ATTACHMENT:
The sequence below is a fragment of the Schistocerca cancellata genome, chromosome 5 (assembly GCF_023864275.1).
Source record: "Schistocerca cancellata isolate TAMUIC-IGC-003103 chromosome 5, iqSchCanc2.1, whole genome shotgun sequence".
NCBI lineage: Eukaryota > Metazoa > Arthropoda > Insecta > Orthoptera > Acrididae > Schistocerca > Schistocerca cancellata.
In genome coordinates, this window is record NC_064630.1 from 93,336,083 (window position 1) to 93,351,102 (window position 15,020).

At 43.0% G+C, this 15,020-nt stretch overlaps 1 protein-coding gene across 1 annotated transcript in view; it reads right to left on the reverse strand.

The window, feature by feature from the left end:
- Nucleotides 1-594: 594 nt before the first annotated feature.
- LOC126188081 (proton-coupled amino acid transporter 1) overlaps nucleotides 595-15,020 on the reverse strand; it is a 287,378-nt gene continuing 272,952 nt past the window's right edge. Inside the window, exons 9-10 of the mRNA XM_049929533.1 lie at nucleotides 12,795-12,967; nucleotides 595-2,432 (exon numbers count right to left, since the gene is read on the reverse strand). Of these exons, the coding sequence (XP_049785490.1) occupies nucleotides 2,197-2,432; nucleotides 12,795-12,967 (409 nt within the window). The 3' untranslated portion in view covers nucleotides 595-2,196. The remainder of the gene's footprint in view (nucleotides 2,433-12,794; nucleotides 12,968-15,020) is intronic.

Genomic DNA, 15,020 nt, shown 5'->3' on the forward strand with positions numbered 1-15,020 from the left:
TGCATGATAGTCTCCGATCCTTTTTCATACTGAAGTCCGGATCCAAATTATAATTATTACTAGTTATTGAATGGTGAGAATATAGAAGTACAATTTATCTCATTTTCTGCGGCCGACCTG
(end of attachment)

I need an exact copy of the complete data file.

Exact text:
The sequence below is a fragment of the Schistocerca cancellata genome, chromosome 5 (assembly GCF_023864275.1).
Source record: "Schistocerca cancellata isolate TAMUIC-IGC-003103 chromosome 5, iqSchCanc2.1, whole genome shotgun sequence".
NCBI lineage: Eukaryota > Metazoa > Arthropoda > Insecta > Orthoptera > Acrididae > Schistocerca > Schistocerca cancellata.
In genome coordinates, this window is record NC_064630.1 from 93,336,083 (window position 1) to 93,351,102 (window position 15,020).

At 43.0% G+C, this 15,020-nt stretch overlaps 1 protein-coding gene across 1 annotated transcript in view; it reads right to left on the reverse strand.

The window, feature by feature from the left end:
- Nucleotides 1-594: 594 nt before the first annotated feature.
- LOC126188081 (proton-coupled amino acid transporter 1) overlaps nucleotides 595-15,020 on the reverse strand; it is a 287,378-nt gene continuing 272,952 nt past the window's right edge. Inside the window, exons 9-10 of the mRNA XM_049929533.1 lie at nucleotides 12,795-12,967; nucleotides 595-2,432 (exon numbers count right to left, since the gene is read on the reverse strand). Of these exons, the coding sequence (XP_049785490.1) occupies nucleotides 2,197-2,432; nucleotides 12,795-12,967 (409 nt within the window). The 3' untranslated portion in view covers nucleotides 595-2,196. The remainder of the gene's footprint in view (nucleotides 2,433-12,794; nucleotides 12,968-15,020) is intronic.

Genomic DNA, 15,020 nt, shown 5'->3' on the forward strand with positions numbered 1-15,020 from the left:
TGCATGATAGTCTCCGATCCTTTTTCATACTGAAGTCCGGATCCAAATTATAATTATTACTAGTTATTGAATGGTGAGAATATAGAAGTACAATTTATCTCATTTTCTGCGGCCGACCTG